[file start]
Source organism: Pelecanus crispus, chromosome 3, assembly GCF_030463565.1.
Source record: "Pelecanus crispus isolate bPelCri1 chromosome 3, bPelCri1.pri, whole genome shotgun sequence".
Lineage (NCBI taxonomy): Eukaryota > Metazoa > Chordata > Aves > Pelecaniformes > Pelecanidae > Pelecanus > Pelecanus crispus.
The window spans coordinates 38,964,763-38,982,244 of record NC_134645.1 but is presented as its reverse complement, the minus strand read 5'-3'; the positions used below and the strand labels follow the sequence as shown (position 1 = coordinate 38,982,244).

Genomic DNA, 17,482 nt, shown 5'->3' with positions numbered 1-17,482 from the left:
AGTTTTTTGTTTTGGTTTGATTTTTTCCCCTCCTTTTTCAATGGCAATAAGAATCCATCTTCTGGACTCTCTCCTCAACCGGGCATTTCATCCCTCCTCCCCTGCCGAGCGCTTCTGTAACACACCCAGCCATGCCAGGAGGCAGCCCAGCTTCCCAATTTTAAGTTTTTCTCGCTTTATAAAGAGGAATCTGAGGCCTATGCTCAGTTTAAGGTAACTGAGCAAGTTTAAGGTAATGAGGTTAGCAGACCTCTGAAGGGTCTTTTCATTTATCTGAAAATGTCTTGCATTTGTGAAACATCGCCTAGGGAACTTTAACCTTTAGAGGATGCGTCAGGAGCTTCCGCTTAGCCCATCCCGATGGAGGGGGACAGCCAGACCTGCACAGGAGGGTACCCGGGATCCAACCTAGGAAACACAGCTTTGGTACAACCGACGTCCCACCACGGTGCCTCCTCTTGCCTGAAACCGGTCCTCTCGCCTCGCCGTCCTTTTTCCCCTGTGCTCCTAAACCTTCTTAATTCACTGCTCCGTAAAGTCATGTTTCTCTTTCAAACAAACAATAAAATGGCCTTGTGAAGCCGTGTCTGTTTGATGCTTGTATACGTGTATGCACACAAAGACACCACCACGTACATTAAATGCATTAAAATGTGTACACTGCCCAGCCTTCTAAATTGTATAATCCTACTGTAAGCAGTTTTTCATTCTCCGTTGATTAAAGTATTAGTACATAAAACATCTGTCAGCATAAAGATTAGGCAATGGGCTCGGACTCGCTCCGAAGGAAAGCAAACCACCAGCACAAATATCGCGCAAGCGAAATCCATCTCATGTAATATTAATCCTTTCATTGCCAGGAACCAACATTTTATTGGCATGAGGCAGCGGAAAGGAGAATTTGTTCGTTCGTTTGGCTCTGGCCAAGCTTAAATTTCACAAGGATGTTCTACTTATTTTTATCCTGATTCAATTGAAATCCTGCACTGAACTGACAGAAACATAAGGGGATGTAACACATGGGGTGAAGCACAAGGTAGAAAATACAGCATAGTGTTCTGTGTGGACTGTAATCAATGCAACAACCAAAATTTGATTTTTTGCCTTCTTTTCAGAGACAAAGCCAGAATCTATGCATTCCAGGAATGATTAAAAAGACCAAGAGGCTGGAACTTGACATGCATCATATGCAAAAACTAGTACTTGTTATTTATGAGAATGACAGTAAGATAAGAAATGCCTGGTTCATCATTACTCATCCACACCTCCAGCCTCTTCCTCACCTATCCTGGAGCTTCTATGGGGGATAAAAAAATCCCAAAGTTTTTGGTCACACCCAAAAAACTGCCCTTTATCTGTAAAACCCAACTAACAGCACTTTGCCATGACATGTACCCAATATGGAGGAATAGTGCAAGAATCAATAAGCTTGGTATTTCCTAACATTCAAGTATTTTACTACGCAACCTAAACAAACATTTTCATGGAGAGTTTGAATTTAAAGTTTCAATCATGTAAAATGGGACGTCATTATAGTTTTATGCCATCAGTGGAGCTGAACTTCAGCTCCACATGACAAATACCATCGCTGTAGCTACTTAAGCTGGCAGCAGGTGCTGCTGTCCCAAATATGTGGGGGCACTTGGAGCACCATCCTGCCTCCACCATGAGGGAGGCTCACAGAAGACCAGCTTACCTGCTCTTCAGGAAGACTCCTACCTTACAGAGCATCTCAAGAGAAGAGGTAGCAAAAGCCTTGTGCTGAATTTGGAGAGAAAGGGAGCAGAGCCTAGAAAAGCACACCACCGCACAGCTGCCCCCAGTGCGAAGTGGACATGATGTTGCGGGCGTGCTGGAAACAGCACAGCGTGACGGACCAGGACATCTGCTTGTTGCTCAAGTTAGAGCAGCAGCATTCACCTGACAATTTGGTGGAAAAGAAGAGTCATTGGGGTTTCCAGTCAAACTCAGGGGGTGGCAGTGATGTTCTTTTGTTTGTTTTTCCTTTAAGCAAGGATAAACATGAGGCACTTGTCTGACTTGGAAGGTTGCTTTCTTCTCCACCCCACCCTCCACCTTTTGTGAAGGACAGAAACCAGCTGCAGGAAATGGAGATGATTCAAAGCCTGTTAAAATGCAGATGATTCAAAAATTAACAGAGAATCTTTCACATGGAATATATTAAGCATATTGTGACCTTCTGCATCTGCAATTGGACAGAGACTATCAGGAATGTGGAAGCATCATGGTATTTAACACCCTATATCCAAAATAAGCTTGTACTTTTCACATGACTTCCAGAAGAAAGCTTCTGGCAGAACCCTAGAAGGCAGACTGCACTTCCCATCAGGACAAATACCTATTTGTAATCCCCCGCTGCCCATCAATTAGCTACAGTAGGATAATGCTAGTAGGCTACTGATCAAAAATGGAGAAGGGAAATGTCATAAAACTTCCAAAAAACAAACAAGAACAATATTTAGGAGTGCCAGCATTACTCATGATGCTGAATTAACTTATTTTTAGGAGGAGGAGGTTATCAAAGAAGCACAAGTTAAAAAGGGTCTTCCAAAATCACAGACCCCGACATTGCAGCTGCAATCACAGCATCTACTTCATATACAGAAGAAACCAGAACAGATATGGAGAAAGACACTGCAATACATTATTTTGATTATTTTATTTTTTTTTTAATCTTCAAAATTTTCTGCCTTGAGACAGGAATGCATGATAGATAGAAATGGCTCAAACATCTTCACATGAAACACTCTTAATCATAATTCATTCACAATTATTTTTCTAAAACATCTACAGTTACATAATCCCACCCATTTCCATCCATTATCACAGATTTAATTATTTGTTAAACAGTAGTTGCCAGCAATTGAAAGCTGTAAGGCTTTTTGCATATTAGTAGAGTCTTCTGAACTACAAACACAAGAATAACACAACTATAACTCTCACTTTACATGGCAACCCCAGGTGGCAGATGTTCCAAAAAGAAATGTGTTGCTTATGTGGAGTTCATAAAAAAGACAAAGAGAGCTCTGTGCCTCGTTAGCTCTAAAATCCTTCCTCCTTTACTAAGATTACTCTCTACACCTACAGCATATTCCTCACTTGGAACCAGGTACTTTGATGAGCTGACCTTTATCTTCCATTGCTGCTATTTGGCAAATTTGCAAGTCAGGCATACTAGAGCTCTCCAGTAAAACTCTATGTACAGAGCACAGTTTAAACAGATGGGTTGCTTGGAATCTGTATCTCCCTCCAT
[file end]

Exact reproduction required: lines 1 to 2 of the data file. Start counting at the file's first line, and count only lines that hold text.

Source organism: Pelecanus crispus, chromosome 3, assembly GCF_030463565.1.
Source record: "Pelecanus crispus isolate bPelCri1 chromosome 3, bPelCri1.pri, whole genome shotgun sequence".